Some aspen stands, and even individual trees, exhibit a lovely orange or red instead of gold.

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There’s nothing like a peaceful country road in the Rockies in the fall.

On the way home I drove down the South Fork of the San Miguel River.

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South Fork of the San Miguel. 

The clouds were obscuring the high peaks, but I had plenty to interest me. I stopped for a Gambel oak sapling that had vibrant red colors, much more red than most oaks get.

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Gambel oak colors on the South Fork.

And the cherry red of wild rose hips.

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Wild rose hips. 

As I continued west, away from the San Miguels, west of Norwood the clouds opened and the nearly setting sun turned the distant La Sal Mountains and the sky a brilliant gold.

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Utah’s La Sal Mountains at sunset from Colorado.

And since it was still raining, directly opposite to the east the dark clouds formed the perfect backdrop for a full rainbow.

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Sunset rainbow at the San Miguel County – Montrose County line.

Photo location: San Miguel County, southwest Colorado.

See much more of my photography on my website: www.NaturalMoment.com.

© Copyright 2018 Stephen J. Krieg

Spring In The Rockies: Ice Out At Trout Lake

Trout Lake panorama, Trout Lake Colorado in springtime.

Panoramic view of Trout Lake, May 14, 2018.

.The mountain phenomenon of “ice out” has occurred at Trout Lake in the San Juan Mountains in southwest Colorado.

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Sheep Mountain, shimmering in Trout Lake, May 14, 2018. Sheep Mountain on the skyline.

Springtime is always beautiful. But this year it’s also important to put things into context. It has been a very dry winter, and even drier spring. Sure, things green up much earlier — where there is enough water. Plants and wildlife adjust accordingly, as best they can. We will see what the rest of the spring and early summer bring in southwest Colorado.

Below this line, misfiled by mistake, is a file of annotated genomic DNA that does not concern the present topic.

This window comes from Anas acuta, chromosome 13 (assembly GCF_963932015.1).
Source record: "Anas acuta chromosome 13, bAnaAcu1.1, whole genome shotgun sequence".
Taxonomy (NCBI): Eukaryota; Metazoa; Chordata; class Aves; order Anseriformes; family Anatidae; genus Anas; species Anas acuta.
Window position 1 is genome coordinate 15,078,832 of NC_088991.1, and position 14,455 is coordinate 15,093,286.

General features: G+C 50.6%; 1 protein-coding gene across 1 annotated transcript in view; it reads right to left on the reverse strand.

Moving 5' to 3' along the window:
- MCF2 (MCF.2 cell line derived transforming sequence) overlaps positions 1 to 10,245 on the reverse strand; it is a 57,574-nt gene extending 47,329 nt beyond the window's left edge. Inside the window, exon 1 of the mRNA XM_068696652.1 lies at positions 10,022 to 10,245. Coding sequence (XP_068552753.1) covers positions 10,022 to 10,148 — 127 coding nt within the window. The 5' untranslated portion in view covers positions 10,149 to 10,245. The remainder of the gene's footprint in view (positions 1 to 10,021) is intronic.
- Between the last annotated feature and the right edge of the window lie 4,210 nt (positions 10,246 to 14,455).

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Trout Lake, Colorado, April 28, 2018.

Just a couple of weeks earlier, things looked much different. Above is  what it looked like on April 28. The snow was gone from the shores, and the lowering lake level had the ice sunken and ready to break up.

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Trout Lake from the shoreline, February 28, 2018. Sheep Mountain in the middle distance.

One more jump back in time, to late winter on February 28 and it was certainly wintry. And gorgeous.

See more of my best photography (and order prints) on my website: www.NaturalMoment.com.

Photo Location: Trout Lake, San Miguel County, Colorado.

© Copyright 2018 Stephen J. Krieg

Grousing Around Through A May Snowstorm

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Snowing on the red geology in the San Miguel River Canyon west of Telluride.

I had to make a quick trip from Naturita to Cortez, Colorado and back. About 250 miles round trip. After work. And I wanted to be back in Naturita before dark.

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No bicyclists today on this stretch of Hwy. 145!

It would have been quite reasonable except we were finally getting some rain in southwest Colorado. Which meant snow in the San Juan Mountains. Which meant stopping for photos along the way. It just has to be done.

From Placerville (named for the extensive placer mining for gold during the pioneer days) going up the San Miguel River Canyon on Highway 145, it was already snowing up above on the red cliffs adorned with the green of spruce and fir trees. And I had a lot higher to climb before crossing Lizard Head Pass.

At the Conoco station outside Telluride I got a hot sandwich and coffee. Then it was up toward the pass. The snowfall was much heavier, a snow plow truck was scraping the highway going the other way.

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Very fresh grouse tracks in the snow.

I was enjoying seeing the new wet snow plastered to the still-bare aspen trees. I pulled over at a likely spot. I noticed fresh grouse tracks in the new snow. Really fresh. But I didn’t see it moving about, and at the moment I was more interested in some shots of the aspen forest.

Then I looked at the grouse tracks some more. It wouldn’t have been crossing the highway at this spot. And it hadn’t. It had walked back down over the shoulder of the road into the woods.

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The grouse, hoping I will merely go away.